Why I find ID fallacious

Note that I do not say “wrong”.  I don’t think ID is wrong.  I do think that it is not falsifiable.

That is not in itself a problem.  I’d argue that most theories are unfalsiable.  What are falsifiable are the predictive hypotheses we derive from our theories.

So I’ll go out on a limb and say that neither evolutionary theory nor ID are, in themselves, falsifiable.  However, evolutionary theory generates lots of testable hypotheses.  Many of these have proved confirmatory; some have delivered surprises, and as a result, the theory has had to change.  This is a good thing.

In contrast, I would argue, that ID generates very few hypotheses, one exception being “front-loading”, and this remains rudimentary, and, AFAIK, untested.

But the problem I have found, repeatedly, in my discussions with ID proponents is that they insist that ID is “not about the designer/design process, it’s just about detecting design”.  And so there is actual resistance, it seems, to constructing testable hypotheses, as these will, necessarily, I would argue, involve hypotheses about process.

What Dembski, and others, present instead, are probability estimates for a non-design alternative.  And this is what I suggest is fallacious.  Null hypothesis testing (not the only kind of hypothesist testing, but the one favoured by Dembski) is the process by which we do not attempt to falsify our actual hypothesis, but the “null” – the hypothesis that our actual hypothesis is untrue.  Interestingly, this invokes the law of non-contradiction!  What Dembki tests is that non-design is false, ergo design is true.

And that, IMO, is where the fallacy lies, and is just as fallacious as Dawkins or Provine arguing that evolutionary theory allows us to conclude that ID is false, or makes atheism a necessary conclusion.  Unless you can actually model your null, which Dembski does not  – and I would argue cannot  – do, you cannot reject it.

So I’d say that while ID might well be true, we cannot conclude that it is true from the evidence, so the inference is false.  On the other hand, while we also cannot conclude that evolutionary theory is true (it is almost certainly false in some respects, and, at best, incomplete), we can continue to derive testable hypotheses from it, and, to date, these have been enormously fruitful, both in terms of our understanding of how life may have arisen and diversified on this planet, and in terms of biological understanding of practical benefit.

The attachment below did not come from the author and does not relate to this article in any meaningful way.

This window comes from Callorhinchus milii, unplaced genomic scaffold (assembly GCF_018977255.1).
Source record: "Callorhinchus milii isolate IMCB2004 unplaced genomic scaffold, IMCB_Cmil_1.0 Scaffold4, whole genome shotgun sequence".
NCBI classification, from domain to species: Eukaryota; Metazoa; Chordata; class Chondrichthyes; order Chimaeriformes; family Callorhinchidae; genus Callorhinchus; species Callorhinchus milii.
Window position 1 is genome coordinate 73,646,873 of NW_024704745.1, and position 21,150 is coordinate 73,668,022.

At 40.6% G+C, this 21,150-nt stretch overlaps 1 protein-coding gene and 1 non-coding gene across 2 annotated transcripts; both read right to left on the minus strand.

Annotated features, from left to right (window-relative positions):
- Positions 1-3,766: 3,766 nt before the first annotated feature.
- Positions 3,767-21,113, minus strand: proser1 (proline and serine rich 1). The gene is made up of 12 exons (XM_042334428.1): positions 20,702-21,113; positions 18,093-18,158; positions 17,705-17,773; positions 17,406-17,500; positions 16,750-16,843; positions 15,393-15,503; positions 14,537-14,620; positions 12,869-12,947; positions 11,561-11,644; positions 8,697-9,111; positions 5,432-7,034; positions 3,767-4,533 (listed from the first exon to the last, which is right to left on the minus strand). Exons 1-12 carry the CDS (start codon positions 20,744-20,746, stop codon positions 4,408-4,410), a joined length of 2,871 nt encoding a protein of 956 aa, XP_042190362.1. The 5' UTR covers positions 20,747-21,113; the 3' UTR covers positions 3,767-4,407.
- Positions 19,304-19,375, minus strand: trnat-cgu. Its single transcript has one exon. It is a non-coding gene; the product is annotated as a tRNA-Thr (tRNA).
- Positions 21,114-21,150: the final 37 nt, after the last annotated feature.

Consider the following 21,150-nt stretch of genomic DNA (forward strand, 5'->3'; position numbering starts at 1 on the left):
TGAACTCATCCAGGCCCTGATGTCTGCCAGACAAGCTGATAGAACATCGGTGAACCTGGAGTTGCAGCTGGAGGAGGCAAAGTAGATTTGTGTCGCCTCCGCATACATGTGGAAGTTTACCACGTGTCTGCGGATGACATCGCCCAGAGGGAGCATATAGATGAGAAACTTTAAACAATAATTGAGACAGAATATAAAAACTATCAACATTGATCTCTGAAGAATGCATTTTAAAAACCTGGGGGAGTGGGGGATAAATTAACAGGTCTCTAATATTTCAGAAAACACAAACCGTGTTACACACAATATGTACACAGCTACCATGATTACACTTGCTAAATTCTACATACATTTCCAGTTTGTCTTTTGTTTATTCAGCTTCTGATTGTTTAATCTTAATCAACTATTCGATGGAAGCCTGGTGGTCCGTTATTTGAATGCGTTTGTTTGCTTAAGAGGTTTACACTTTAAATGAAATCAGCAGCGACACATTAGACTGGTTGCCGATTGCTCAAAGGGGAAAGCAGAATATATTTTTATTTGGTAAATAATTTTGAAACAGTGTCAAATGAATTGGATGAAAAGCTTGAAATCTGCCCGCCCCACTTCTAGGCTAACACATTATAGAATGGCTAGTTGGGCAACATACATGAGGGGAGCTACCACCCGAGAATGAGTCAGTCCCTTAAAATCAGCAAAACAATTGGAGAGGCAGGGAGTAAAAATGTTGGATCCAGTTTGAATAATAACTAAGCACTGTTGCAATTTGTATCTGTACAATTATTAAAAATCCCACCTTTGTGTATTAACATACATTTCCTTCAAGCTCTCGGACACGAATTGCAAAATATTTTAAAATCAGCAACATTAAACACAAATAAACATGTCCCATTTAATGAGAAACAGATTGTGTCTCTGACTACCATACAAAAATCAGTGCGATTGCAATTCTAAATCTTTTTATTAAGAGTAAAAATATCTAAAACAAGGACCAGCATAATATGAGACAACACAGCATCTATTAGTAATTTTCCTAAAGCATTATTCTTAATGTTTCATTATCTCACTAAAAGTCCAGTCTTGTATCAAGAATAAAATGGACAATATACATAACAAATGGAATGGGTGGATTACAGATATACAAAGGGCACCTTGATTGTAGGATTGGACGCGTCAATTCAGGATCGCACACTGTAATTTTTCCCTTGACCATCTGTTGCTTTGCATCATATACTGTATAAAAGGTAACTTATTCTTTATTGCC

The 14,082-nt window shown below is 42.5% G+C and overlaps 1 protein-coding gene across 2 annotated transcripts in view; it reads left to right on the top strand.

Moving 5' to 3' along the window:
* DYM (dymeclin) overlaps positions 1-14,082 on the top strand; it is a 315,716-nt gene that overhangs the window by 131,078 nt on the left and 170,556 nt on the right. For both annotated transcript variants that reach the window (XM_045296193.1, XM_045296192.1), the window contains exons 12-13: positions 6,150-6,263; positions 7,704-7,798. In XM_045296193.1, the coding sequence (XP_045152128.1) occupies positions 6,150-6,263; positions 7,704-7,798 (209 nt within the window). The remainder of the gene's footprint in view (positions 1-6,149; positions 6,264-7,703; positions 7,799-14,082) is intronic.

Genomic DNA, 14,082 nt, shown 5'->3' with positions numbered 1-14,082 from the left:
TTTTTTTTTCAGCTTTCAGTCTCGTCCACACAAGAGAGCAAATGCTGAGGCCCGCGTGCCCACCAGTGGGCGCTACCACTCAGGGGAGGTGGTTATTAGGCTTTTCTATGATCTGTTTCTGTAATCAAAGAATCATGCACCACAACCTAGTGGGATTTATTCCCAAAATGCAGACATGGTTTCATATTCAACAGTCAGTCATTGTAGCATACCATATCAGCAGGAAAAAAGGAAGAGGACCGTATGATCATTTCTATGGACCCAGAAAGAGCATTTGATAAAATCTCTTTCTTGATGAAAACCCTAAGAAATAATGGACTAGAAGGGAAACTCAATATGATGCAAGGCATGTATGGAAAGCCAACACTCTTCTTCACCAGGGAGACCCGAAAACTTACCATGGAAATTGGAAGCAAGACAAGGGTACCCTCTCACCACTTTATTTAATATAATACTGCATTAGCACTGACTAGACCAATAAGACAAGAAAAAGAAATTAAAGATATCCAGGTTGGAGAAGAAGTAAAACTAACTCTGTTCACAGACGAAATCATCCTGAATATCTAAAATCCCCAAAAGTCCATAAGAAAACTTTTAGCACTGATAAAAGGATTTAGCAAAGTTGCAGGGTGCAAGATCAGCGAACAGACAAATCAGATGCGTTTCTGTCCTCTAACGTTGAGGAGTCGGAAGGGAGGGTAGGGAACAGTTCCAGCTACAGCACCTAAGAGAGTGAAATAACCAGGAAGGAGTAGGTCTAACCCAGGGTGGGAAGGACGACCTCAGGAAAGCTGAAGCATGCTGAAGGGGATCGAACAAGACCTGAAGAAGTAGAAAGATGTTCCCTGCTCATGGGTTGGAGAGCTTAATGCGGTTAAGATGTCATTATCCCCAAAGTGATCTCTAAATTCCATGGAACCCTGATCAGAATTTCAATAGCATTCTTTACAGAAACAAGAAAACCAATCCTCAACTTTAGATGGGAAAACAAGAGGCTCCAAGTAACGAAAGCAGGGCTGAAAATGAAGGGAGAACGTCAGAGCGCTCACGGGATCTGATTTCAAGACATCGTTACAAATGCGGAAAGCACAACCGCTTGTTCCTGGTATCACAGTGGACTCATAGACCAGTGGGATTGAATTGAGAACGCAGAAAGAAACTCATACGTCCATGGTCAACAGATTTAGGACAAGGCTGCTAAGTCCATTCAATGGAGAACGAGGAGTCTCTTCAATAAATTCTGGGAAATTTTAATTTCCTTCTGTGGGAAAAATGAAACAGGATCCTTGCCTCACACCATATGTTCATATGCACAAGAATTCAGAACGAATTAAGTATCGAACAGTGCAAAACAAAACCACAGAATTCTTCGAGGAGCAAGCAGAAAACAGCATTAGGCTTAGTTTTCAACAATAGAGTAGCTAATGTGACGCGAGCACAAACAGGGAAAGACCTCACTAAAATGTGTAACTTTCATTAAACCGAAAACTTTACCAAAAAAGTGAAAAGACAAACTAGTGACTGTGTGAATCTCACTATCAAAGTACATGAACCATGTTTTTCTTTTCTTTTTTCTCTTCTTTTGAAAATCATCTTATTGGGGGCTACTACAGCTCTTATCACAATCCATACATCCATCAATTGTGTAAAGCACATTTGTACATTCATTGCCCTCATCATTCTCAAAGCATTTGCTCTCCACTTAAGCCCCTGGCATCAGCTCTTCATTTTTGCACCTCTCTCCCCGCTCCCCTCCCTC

That is the assymmetry I referred to in my post Good arguments and straw men.  ID is a definitive inference that an Intelligent Designer was involved in the creation of life on earth.  Evolutionary theory does not allow us to conclude that an ID was not involved, nor does it allow us to conclude that we know what was involved.  Indeed, we know that there is much that we do not know and may never know.  But whereas we can test predictive hypotheses arising from our theory, ID proponents on the whole seem to be positively against such ventures.

So I think at least some fo the “tribalism” William Murray refers to (and I think he is absolutely right that it exists) derives from lack of recognition of this assymmetry.  Evolutionists scoff at ID proponents for not doing “real science” (and thereby exposing themslves as mere ideologues) while ID proponents scoff at evolutionists for denying the very concept of an ID (and thereby exposing themselves, equally, as ideologues).

At bottom, as I see it, are not two conflicting ideologies but two different inferential methodologies.  And while I think that we have no grounds on which to conclude that there was/is no Intelligent Designer,  I also think the conclusion that there was/is is fallacious.

But evolutionary theory remains viable even when we rightly reject the conclusion that there is/was no designer; ID on the other hand is nothing without the conclusion that there is/was.

 

102 thoughts on “Why I find ID fallacious

  1. Well … yes, it is. You are saying that unless you observe a process doing X, there is NO reason to suppose it can do X. Which is fallacious

    That’s not what I said. I said, unless you DEMONSTRATE that a process IS CAPABLE (categorically) of producing X, there is n reason to assume it can.

    I never said you have to actually observe the sequences that occur because observing mutations as they occur, and selection as it occurs, doesn’t qualify the mutations as “chance” or the selection as “natural” (as opposed to ID). You have to demonstrate that chance (non-ID) forces/interactions, and natural (non-ID) selection, is up to the task before you can claim that chance mutations and natural selection are up to the task.

    Otherwise, all you can say is that evolution is a process of variation, hereditary descent, and selection, but you cannot characterize the process as “chance”, “random”, or “natural”.

  2. No. I can only again insist (as the sole owner and operator of the AllanMiller3000 Brain-in-a-jar) that I did not ‘pick’ a belief.

    Well, as I said in another thread, I don’t believe everyone has free will, so I agree that you probably don’t choose your beliefs. Unfortunately, that also means that you don’t choose what you believe about your beliefs, so you have no means by which to discern the quality, rationality, or validity of anything you believe, because those would just be beliefs too.

    So, those without free will believe whatever they must, whether those beliefs are foolish or wise, and the same holds true about the beliefs they have about their beliefs.

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